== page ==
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UK

UK

 

Eclectic Prog

4.07 | 420 ratings

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Neu!mann
Prog Reviewer
3 stars In retrospect the first album by the short-lived Progressive supergroup resembled an attempt by John Wetton and Bill Bruford to resuscitate the recently deceased KING CRIMSON, with another violinist in lieu of David Cross and a more sympathetic guitarist replacing the often intractable Robert Fripp. On paper it looked good, and the debut album sounded thrilling when first heard in 1978. But the passage of time has been less than kind to it, revealing not only the fatal stresses within the quartet but the larger cracks in the ideology of Progressive Rock at the end of the 1970s.

Blame the lopsided pool of all-star talent: an attempt to balance a pair of dedicated Jazz-Rockers (Bruford and guitarist Allan Holdsworth) against two aspiring pop stars (Wetton and Eddie Jobson), without any blueprint for a workable fusion. It all came together brilliantly in the opening "In the Dead of Night" suite: one of the more exciting highlights of late-Golden Age Prog. If only the rest of the album had as many memorable hooks (incredibly catchy, despite the odd time signatures), or the same lush symphonic climax, in years to come providing a sonic blueprint for embryonic Neo- Proggers.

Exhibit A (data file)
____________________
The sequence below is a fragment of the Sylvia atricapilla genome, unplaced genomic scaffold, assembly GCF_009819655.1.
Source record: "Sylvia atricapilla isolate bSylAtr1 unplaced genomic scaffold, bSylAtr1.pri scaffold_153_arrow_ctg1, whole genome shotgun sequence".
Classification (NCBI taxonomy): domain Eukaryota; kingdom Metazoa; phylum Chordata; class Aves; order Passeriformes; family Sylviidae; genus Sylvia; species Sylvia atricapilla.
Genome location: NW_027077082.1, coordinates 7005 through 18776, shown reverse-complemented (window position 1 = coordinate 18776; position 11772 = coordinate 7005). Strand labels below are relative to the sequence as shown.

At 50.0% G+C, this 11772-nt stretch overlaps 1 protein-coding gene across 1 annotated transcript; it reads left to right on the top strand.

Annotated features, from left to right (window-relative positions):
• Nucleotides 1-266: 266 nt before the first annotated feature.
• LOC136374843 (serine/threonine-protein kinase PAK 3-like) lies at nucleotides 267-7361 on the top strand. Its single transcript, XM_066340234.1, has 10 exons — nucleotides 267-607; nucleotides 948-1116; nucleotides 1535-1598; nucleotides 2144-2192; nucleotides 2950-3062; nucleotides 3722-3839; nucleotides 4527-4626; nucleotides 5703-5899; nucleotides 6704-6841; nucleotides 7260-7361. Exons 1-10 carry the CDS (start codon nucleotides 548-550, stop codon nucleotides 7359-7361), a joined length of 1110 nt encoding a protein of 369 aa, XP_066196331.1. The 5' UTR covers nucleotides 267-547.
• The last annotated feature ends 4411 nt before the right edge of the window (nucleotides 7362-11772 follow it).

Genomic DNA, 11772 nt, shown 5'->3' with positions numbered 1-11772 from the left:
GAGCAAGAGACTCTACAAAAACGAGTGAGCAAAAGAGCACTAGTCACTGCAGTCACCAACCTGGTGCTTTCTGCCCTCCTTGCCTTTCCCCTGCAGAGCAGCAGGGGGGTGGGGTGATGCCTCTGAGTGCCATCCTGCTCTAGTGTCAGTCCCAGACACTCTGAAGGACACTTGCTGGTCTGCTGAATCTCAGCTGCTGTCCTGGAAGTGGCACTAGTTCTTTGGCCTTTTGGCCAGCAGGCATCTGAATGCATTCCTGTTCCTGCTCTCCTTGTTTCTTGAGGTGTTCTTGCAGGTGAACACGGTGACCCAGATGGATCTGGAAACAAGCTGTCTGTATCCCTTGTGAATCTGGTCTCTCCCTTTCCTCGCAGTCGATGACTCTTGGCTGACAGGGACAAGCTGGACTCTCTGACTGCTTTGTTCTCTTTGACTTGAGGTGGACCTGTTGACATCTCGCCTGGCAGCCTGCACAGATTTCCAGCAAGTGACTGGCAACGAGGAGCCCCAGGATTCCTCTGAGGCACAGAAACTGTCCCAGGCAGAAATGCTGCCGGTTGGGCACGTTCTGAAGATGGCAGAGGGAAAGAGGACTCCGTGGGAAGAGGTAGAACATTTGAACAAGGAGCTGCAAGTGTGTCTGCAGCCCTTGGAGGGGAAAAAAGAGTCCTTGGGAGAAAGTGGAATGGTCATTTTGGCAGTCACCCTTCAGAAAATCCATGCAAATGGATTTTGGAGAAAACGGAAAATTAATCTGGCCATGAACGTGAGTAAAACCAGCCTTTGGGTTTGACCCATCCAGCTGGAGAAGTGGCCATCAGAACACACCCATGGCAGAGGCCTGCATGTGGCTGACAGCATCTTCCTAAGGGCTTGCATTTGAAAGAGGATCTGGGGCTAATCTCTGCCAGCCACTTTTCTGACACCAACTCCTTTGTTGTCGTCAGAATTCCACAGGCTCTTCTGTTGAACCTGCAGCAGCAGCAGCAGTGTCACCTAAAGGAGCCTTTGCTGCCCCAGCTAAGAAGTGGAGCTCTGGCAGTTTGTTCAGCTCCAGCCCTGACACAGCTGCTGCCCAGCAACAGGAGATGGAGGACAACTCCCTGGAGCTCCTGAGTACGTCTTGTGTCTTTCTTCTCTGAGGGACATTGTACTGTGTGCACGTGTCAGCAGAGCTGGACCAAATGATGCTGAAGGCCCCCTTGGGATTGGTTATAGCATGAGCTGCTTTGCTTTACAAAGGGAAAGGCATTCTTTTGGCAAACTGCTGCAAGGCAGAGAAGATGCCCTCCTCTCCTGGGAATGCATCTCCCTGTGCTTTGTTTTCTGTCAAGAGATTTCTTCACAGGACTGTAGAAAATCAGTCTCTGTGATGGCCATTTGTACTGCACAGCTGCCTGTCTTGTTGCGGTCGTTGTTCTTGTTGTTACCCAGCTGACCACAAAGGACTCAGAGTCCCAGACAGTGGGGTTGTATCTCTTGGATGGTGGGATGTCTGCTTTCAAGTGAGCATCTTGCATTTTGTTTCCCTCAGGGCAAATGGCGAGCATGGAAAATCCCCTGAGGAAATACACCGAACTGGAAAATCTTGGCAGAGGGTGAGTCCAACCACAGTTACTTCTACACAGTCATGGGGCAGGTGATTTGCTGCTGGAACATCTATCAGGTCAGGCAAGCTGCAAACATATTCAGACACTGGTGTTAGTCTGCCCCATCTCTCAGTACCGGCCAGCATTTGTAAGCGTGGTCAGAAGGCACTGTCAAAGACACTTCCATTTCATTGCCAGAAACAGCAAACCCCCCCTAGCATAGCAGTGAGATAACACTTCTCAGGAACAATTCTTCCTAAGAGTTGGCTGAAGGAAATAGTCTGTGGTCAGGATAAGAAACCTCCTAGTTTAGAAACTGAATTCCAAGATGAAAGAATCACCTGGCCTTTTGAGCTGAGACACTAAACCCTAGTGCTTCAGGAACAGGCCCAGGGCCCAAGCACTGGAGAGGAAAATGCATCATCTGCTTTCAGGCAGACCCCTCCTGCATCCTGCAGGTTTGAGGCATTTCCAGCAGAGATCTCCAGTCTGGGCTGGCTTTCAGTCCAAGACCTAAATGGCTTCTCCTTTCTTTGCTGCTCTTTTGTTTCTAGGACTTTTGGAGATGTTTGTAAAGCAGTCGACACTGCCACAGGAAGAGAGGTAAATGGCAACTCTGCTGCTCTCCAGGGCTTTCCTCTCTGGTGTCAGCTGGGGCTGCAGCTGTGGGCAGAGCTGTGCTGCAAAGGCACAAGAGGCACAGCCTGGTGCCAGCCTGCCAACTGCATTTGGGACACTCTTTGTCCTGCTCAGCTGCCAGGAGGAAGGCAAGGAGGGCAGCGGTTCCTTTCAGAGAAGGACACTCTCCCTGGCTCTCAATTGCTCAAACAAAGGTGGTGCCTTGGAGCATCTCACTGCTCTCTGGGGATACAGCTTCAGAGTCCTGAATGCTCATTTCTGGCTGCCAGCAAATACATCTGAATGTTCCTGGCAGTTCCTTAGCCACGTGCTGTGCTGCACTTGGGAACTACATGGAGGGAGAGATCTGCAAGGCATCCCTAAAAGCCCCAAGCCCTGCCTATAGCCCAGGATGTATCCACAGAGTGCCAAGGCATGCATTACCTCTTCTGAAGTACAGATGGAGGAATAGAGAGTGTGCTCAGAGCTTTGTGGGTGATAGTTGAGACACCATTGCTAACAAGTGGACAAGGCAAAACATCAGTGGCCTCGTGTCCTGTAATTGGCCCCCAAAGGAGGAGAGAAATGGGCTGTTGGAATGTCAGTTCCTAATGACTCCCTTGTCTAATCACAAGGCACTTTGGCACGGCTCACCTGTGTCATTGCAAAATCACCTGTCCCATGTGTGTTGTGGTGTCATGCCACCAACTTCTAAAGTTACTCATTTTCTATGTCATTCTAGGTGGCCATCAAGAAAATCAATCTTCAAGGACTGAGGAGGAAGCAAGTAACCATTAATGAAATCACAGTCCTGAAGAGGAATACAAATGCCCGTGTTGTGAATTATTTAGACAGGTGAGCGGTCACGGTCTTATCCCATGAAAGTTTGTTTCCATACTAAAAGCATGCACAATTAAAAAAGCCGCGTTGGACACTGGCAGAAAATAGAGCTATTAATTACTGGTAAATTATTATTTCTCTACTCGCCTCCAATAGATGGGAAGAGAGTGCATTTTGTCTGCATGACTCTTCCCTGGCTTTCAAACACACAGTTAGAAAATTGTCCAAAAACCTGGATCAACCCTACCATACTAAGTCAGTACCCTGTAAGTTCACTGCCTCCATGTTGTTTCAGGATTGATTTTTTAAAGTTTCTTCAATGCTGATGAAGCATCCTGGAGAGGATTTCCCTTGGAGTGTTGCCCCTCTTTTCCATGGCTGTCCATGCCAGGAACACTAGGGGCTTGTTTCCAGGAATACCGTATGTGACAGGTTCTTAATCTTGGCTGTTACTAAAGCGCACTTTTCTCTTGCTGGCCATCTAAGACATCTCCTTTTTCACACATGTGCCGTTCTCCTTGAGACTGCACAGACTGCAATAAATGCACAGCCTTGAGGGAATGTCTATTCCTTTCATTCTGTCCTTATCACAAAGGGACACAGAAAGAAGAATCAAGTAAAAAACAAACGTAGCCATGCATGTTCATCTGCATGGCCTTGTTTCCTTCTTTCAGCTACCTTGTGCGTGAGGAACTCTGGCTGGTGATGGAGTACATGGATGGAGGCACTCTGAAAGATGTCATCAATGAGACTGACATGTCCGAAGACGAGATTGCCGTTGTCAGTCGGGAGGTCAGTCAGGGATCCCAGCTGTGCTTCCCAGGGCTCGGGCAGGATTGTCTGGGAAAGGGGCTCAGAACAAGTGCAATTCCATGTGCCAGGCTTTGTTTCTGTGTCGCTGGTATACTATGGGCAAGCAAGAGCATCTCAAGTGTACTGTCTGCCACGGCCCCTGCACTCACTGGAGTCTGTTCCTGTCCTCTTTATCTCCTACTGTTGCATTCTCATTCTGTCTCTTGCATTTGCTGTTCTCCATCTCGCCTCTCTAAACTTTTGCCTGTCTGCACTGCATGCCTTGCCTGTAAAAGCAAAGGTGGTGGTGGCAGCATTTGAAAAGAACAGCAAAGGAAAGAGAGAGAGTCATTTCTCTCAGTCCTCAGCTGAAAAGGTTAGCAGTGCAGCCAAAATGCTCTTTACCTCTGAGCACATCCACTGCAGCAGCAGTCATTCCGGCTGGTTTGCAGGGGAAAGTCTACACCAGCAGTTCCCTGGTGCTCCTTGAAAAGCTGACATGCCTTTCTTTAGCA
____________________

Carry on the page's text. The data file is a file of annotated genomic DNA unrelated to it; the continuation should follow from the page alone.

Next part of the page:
But I don't know many fans who ventured far beyond it, into the often empty virtuosity of Side Two. The balance of the album leaned more toward the polite Bruford/Holdsworth style of English Jazz Rock, implausibly grafted onto Jobson's clinical synth patches and Wetton's typically beefy bass guitar lines. And the singer's smoky baritone sounds distinctly uneasy when forced into the jazzier cadences of "Time to Kill", "Nevermore", and "Mental Medication".

At the start of the 1970s bands were encouraged to cross-pollinate opposing forms of music, just to hear what might happen. But as the decade advanced and the adolescent music business matured into an industry, the final goal became more commercial than creative, spelling an end to Prog Rock's original idealism. Seven years earlier the same friction that split UK in two might have produced something really special. You can still hear the occasional spark, but the expected detonation never happens.

Give the effort three stars at best, in recognition of the talent, not the results.

Neu!mann | 3/5 |

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